Entertainment industry sustainability
Tammy Kaleel is Environmental Integration Director at Walt Disney Parks and Resorts, U.S. She has been working domestically and internationally in the field of sustainability for the past 10 years. Her experience spans sustainability strategy and program development, greenhouse gas emissions reduction, waste to landfill diversion, water conservation, and long-term culture change.
Domestically, I am inspired by the recent full-page Wall Street Journal and many major US-based companies placed urging the President not to withdraw from the Paris Climate Accord.
Internationally, I’m seeing an even greater focus as companies respond to even more aggressive impact reduction goals set by governments striving to demonstrate leadership in this area. I am encouraged because this activity confirms that major corporations understand their role in conserving the planet’s resources AND successfully meeting the citizenship and financial demands of shareholders.
When implementing a sustainability program or initiative, of course, everyone affected needs to be aware and engaged, however, everyone does not have equal impact on the success of the program. What I mean by customized education is that first, the critical positions for the success of the program must be identified, and then training for the managers, supervisors, and employees must occur. This training should be detailed and must be incorporated into the existing training, documentation, and processes for the affected department.
For example, let’s say an office building is trying to implement a new sustainability strategy of which a new recycling program is one component. There may be a three-pronged approach to education and training around recycling.
- Training that must occur for all of the building occupants outlining what’s recyclable and where to properly dispose of this material.
- Janitorial leaders and staff need to know what’s recyclable, and they also need to know where to take the material when cleaning the building, and who to call if the material isn’t picked up on time. Root cause analysis, feedback and additional training may be needed to clarify issues if staff continues to put recyclable materials in the trash instead of the recycling dumpster.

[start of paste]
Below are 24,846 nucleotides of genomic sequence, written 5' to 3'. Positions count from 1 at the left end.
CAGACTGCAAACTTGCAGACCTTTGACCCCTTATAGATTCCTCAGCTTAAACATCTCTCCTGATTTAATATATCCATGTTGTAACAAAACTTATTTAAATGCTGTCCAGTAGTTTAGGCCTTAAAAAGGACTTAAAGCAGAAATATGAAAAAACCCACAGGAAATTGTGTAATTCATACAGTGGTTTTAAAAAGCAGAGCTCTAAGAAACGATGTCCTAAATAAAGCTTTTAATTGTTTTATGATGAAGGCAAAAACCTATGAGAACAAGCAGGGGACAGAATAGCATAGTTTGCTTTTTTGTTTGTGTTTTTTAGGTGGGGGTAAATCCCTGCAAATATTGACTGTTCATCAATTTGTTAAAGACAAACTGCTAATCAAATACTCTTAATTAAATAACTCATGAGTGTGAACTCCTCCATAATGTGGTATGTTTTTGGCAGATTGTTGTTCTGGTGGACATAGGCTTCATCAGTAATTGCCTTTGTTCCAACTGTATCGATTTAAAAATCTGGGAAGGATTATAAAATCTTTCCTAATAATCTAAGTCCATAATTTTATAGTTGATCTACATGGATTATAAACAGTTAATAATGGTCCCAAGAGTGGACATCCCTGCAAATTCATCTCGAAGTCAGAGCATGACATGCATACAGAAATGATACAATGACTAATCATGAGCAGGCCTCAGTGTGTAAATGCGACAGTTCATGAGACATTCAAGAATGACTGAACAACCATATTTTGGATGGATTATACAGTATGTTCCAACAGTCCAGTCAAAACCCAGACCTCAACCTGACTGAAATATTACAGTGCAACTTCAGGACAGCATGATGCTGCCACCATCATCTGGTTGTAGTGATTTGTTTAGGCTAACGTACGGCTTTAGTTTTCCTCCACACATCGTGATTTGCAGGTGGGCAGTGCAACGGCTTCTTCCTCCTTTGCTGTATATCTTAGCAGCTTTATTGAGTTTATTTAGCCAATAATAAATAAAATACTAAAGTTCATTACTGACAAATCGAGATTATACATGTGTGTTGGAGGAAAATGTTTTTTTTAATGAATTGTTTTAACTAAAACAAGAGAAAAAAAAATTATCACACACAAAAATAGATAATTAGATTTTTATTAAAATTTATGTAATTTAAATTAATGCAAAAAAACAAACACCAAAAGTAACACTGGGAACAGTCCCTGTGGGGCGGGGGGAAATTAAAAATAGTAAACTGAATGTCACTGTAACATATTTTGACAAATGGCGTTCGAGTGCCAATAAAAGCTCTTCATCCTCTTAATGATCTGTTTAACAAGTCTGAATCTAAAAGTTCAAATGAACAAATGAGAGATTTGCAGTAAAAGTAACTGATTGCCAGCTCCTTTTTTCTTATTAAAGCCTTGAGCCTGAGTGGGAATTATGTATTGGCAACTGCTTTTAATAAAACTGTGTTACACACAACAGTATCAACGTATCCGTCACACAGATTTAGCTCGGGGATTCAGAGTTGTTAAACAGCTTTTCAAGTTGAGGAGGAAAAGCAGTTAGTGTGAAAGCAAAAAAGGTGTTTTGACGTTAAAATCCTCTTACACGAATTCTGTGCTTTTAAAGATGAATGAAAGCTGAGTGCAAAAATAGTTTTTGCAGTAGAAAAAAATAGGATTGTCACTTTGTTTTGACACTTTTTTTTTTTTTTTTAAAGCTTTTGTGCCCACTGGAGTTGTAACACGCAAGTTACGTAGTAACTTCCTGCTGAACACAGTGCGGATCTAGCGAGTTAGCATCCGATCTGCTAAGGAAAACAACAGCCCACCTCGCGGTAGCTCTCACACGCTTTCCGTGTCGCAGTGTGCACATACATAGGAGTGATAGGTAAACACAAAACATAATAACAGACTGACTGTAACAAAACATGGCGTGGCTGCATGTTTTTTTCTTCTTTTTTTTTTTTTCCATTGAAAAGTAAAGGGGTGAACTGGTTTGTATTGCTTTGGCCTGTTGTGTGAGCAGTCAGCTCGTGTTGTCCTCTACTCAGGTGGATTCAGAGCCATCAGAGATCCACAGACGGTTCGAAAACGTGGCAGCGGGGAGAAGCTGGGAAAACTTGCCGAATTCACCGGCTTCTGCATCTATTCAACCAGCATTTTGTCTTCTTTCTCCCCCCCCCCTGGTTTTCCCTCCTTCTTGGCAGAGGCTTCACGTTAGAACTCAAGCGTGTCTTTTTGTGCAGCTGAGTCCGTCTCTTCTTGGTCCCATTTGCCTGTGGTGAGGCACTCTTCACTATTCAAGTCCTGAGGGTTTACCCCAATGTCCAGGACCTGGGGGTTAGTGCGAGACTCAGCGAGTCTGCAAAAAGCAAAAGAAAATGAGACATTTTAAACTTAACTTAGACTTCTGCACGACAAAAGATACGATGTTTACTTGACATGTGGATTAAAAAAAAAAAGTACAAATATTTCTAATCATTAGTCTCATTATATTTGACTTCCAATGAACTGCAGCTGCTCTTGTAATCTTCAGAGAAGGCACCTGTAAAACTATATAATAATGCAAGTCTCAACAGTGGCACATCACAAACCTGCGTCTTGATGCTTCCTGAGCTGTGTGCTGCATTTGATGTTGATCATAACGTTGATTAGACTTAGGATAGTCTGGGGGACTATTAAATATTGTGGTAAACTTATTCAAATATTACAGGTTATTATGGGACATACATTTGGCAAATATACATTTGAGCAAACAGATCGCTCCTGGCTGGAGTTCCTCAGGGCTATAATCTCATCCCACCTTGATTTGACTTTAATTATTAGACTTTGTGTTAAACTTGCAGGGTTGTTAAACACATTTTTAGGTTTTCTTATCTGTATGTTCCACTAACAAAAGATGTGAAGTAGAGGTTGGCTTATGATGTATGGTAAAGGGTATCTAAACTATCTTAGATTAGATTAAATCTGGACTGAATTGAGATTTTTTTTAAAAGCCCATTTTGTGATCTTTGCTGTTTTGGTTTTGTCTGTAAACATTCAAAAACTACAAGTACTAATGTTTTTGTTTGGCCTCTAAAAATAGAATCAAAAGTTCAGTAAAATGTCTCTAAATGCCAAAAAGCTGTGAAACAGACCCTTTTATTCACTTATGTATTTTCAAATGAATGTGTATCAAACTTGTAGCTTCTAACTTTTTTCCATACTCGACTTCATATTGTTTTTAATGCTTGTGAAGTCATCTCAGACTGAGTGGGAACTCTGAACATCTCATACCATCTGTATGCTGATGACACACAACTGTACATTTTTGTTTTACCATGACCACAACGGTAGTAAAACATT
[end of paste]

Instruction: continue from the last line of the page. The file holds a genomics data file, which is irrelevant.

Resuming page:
- If the building has a cafeteria, visitors need to know how to recycle properly, and the kitchen staff needs to know which of the materials they generate are recyclable or not, where to put them, the consequences of not recycling properly, etc.
It can get complicated quickly but in my experience, customized expectation setting, training and follow through are critical to the success of any sustainability program.
The ultimate measure of success is whether or not a sustainability program achieves its goal. Behavioral measurements can be indicator measures to help identify opportunities when a goal is not being met.
Let’s go back to our office building recycling program example. Let’s say this organization set a 75% recycling goal, and after hiring a consultant to conduct a waste composition analysis, they learned that their current recycling rate is only 35%. The study revealed three areas of opportunity, and the team decides that the janitorial staff are critical to delivering on the goal.
Some behavioral measures for this group could be evaluating the percentage of trash cans and recycling bins that are properly placed and labeled throughout the building, and trying to drive this to 100%. This information could be collected and recorded through periodic observations and results reported to supervisors to address shortfalls.
Another behavioral measure for this group could be the number of times recycling is spotted in the trash compactor or dumpster with the target being zero. Again, this information could be collected and recorded through periodic observations and reported for action. Behavioral measures are not the ultimate measure of success but can be used to identify issues if a program isn’t delivering the desired result.
A good solid waste management program can absolutely deliver financial benefit depending on the rate structure for the services provided by the waste and recycling hauler.
Going back to our office building example, improving the recycling rate from 35% to 75% will likely reduce costs for trash pickups and should provide a small revenue stream for cardboard collection. Recycling collection and hauling should cost less than trash hauling which also reduces operating costs. Successful implementation is a great example of how business is good for sustainability and sustainability is good for business.